How you can you be sitting there on the sofa reading a magazine, while way out at sea, a captain is checking the weapons stored in his ship’s magazine? Or over at the shooting range, someone is sliding a magazine into a gun? How did this one word come to mean such different things?

Magazine comes from French magasin, which in turn comes from the Arabic makhazeen, meaning "storehouses" (singular makhzan). Only in English did people expand the meaning of magazine to include stores of information, as well as the usual stores of weapons and other military supplies.

6. MACRAMÉ

The accent mark on the end gives this word a French vibe, but since macramée is meaningless, it’s time to look elsewhere.

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In Arabic that's literally someone who makes opposites which makes sense because back in the days of film the negatives were opposites of the picture you took. Now I don’t know if that’s what was intended when Persian took that word , but it still helps me to remember it.

Arabic works with a triliteral root system, which means that most words are made of 3 Root Arabic is extremely concise i.e. A sentence of 7 words in English can be said in just 7 letters of Arabic ! 3 - We have learnt that the Arabic language is Pure to its Roots , and words can be traced back to their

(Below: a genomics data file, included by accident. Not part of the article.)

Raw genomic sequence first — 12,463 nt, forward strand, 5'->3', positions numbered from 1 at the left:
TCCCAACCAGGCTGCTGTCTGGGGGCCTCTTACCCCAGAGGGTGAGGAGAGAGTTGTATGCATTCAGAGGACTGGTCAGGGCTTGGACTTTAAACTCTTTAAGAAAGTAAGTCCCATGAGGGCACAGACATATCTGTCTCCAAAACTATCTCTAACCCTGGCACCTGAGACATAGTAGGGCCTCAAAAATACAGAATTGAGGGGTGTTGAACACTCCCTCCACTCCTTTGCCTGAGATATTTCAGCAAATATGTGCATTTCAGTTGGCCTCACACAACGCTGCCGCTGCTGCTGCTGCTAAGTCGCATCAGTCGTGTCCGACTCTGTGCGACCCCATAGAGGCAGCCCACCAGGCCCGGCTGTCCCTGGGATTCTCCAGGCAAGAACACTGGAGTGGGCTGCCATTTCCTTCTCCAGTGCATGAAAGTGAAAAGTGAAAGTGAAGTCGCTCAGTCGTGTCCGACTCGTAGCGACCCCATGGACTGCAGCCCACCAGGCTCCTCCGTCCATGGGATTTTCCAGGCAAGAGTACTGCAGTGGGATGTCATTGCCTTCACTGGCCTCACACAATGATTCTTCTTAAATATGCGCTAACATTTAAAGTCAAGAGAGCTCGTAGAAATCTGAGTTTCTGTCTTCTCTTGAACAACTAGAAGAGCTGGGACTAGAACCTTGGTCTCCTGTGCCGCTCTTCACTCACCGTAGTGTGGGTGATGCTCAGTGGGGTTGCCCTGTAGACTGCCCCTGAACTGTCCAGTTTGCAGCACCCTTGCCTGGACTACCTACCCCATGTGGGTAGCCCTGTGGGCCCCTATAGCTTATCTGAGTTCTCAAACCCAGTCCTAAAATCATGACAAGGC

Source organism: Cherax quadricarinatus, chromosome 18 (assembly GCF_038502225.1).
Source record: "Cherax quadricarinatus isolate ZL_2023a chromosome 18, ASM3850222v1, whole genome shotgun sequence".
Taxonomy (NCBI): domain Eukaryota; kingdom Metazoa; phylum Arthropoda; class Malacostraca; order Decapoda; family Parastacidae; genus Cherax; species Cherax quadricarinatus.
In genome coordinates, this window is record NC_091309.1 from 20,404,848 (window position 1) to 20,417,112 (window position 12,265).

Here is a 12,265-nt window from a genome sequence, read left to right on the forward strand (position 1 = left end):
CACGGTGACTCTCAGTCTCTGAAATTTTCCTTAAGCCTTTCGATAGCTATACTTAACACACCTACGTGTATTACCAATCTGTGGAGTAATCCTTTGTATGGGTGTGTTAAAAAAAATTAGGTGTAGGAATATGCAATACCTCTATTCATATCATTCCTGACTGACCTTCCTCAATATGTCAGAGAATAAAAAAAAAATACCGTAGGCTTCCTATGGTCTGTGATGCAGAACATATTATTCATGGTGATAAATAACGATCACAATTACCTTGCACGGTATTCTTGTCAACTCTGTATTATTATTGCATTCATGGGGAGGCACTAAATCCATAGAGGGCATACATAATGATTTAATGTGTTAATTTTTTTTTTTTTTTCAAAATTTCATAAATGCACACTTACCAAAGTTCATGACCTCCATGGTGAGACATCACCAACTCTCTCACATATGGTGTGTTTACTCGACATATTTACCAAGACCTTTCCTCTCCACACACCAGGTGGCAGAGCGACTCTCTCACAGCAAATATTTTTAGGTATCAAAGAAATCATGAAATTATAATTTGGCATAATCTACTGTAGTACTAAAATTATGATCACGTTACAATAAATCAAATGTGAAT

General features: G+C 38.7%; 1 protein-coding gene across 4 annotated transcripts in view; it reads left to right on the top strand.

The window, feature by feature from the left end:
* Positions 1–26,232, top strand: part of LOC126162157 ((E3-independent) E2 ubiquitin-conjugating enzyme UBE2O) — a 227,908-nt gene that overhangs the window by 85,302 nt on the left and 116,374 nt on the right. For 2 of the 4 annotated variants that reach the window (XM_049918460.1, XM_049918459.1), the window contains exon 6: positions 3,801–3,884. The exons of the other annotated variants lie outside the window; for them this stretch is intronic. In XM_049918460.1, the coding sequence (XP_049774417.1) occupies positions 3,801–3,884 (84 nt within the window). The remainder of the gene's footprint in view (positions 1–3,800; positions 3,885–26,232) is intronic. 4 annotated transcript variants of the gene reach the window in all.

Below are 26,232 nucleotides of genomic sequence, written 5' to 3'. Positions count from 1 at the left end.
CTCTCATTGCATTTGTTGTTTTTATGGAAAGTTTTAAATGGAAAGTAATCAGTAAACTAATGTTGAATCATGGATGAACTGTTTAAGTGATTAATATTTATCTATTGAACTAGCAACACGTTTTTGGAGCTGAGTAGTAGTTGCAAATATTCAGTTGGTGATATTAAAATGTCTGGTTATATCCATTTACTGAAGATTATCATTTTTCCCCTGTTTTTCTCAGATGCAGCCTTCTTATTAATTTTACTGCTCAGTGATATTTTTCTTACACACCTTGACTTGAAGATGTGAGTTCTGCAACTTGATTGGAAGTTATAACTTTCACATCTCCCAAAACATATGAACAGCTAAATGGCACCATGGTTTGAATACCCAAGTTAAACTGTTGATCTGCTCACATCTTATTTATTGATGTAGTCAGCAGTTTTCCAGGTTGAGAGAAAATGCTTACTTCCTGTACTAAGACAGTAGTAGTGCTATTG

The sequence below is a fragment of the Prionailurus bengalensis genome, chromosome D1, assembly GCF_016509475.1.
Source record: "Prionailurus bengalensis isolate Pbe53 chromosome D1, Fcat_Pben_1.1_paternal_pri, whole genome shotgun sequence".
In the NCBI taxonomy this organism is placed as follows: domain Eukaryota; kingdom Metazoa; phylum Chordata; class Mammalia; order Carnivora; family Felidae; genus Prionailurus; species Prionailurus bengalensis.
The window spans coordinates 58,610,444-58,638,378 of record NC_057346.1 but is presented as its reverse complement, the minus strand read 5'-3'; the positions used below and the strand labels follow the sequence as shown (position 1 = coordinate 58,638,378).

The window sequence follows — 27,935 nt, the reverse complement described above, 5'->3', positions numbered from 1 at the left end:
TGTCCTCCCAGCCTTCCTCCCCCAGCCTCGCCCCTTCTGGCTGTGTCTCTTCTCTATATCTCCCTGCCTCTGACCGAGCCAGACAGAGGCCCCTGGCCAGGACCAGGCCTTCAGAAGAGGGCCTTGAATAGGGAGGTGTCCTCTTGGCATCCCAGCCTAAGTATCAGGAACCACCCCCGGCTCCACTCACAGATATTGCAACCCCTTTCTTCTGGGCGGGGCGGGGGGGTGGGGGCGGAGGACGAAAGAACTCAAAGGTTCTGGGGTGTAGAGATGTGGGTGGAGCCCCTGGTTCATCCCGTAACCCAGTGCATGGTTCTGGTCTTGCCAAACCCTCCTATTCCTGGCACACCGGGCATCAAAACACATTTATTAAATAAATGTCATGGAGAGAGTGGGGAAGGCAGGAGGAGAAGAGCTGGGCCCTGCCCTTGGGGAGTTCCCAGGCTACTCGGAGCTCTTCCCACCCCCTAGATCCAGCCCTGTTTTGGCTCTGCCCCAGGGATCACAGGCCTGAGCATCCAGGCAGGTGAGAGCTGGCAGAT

In Arabic, miqrama is an embroidered covering, now usually a bedspread, though in the past it was a piece of clothing as well. Like a lot of clothing and luxury vocabulary, the word made its way to English via Italian.

7. MOHAIR

Ah, spring—the season when shepherds shear their flocks of mos!

Alas, this is untrue. There is no animal called a mo, from which hair is cut and spun into delicate wool yarn. Mohair is really the Arabic adjective mukhayyir, choice or select—that is, the finest fluffy wool from the underbellies of cute Angora goats.